According to a new study, digital breast tomosynthesis, or 3D mammography, can improve the detection of breast cancer, according to a new study.
“We can detect cancers that are otherwise hidden and not visible with 2D mammography,” explained Per Skaane, MD from Oslo University Hospital in Norway.He presented results from the Oslo Tomosynthesis Screening Trial at the Radiological Society of North America 100th Annual Meeting.The trial was part of the Norwegian Breast Cancer Screening Program, and was conducted from November 2010 to December 2012, It is the largest prospective trial to compare 2D with 3D mammography for breast cancer screening, and involved 25,547 women.3D mammography uses the same equipment as 2D mammography, except the x-ray tube moves in an arc across the breast. Software then reconstructs the image.
In their analysis, Dr. Skaane and his colleagues focused on the ability of 3D mammography to detect cancer in dense breasts. Historically, dense breast tissue is more difficult to examine and appears white in exams. There are four categories of breast density. Only about 10% of women have category 1, or low-density breasts, which meant that the majority of women risk having a suboptimal screen with the conventional 2D mammography.
“For those of us who have used 3D mammography, it is very hard to look back at 2D,” said Debra Copit, MD, from Albert Einstein Medical Center in Philadelphia.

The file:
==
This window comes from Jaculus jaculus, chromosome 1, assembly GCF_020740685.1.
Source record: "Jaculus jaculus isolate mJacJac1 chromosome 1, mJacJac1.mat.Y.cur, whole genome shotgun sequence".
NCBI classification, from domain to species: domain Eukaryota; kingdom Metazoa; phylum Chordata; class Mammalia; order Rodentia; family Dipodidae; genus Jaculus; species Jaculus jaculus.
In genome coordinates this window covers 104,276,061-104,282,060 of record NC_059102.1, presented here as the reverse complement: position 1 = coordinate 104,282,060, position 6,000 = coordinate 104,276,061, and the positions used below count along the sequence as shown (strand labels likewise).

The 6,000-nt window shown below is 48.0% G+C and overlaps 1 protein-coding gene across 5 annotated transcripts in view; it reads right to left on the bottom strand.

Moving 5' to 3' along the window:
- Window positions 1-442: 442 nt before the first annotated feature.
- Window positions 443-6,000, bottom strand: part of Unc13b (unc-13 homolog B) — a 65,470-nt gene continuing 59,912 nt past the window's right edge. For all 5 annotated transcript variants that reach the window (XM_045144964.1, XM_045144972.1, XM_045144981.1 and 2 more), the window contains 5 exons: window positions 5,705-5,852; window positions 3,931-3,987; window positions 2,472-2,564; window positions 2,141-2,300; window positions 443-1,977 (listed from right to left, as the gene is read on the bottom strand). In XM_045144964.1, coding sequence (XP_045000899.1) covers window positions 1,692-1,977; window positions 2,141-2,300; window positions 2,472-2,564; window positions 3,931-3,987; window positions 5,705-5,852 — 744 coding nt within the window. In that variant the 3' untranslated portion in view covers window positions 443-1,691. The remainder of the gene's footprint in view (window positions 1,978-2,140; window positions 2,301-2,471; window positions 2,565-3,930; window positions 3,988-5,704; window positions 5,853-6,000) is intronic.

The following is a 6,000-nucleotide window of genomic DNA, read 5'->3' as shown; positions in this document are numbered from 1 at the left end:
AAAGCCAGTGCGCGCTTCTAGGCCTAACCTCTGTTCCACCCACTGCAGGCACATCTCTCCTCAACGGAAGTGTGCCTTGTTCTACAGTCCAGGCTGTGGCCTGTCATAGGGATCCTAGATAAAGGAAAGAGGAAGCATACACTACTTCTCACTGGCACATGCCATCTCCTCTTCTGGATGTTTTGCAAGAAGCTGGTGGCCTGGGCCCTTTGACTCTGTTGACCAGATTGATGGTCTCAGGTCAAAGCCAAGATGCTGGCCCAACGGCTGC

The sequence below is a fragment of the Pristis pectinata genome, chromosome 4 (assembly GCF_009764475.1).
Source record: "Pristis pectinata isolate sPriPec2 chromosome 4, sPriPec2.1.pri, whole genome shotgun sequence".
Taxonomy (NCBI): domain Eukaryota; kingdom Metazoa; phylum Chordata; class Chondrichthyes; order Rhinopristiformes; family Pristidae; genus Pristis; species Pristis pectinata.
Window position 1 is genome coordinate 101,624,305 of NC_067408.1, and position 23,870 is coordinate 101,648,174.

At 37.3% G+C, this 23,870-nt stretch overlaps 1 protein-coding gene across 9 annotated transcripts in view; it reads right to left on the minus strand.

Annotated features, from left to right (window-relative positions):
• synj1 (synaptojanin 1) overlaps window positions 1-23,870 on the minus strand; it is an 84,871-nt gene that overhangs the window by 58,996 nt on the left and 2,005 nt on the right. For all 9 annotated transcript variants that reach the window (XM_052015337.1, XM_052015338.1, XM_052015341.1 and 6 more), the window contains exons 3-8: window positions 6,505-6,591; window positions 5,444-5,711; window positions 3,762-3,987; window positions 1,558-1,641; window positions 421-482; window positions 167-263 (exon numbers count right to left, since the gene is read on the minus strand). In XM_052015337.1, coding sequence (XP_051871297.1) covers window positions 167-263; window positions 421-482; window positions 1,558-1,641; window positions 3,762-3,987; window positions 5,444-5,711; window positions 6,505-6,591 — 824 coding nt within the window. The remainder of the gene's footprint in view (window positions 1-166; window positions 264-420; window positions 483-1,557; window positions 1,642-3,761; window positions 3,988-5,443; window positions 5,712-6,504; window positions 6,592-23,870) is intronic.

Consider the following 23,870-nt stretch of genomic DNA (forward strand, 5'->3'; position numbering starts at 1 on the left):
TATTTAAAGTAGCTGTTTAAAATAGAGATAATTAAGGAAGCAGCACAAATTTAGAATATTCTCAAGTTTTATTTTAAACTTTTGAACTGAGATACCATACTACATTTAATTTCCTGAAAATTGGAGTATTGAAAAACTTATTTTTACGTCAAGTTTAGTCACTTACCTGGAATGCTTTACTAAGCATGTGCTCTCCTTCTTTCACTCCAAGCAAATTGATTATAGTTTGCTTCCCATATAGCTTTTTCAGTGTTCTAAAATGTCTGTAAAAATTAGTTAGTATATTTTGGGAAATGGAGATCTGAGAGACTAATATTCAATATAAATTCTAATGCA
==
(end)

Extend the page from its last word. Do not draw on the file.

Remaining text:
Dr. Skaane described the 3D system as a good breast screening upgrade because it leverages existing equipment, manpower, and programs.Although there has yet to be comparison studies of the different 3D mammography systems, he suggested that 3D mammography is the wave of the future.
“3D mammograms have been found to correctly identify cancers 4-5% more often than regular 2D digital of film mammograms. Just as importantly, women who undergo screening with 3D mammography are 15% less likey to be called back for more testing due to a suspicious finding that turns out not to be cancer. This is called the “non-cancerous recall rate,” which when lower means fewer false scares.”
Experts reported in the Journal of the American Medical Association, that 3D technology can boost the accuracy of mammography screening.
“This is very positive,” said Dr. Etta Pisano of the Medical University of South Carolina in Charleston, who wrote an editorial published with the study.
“If you have access to [3D mammography], you should feel comfortable getting it,” Pisano said.
However, long-term results are still being studied, “We would like to see long-term outcomes,” said Dr. Sarah Friedwald, the lead researcher on the new study and a radiologist at Advocate Lutheran General Hospital in Park Ridge, IL. Friedwald also noted shorter-term advantages, “We found 3D mammography really does help doctors find more invasive breast cancers while cutting down on callbacks,” she said.
Friedwald’s team looked at nearly 455,000 screening mammograms done at 13 hospitals that all switched from digital mammography to digital-plus-3D after the 2011 FDA approval. In the year before switching, the hospitals found 1.4 cases of DCIS per 1,000 screenings, and that remained unchanged after the switch. Instead, detection of more-advanced, “invasive” cancers went up 41 percent.
Although not all the answers to mammographic exams have been discovered, research may lead to more tailored recommendations for different groups of women, Pisano remarked.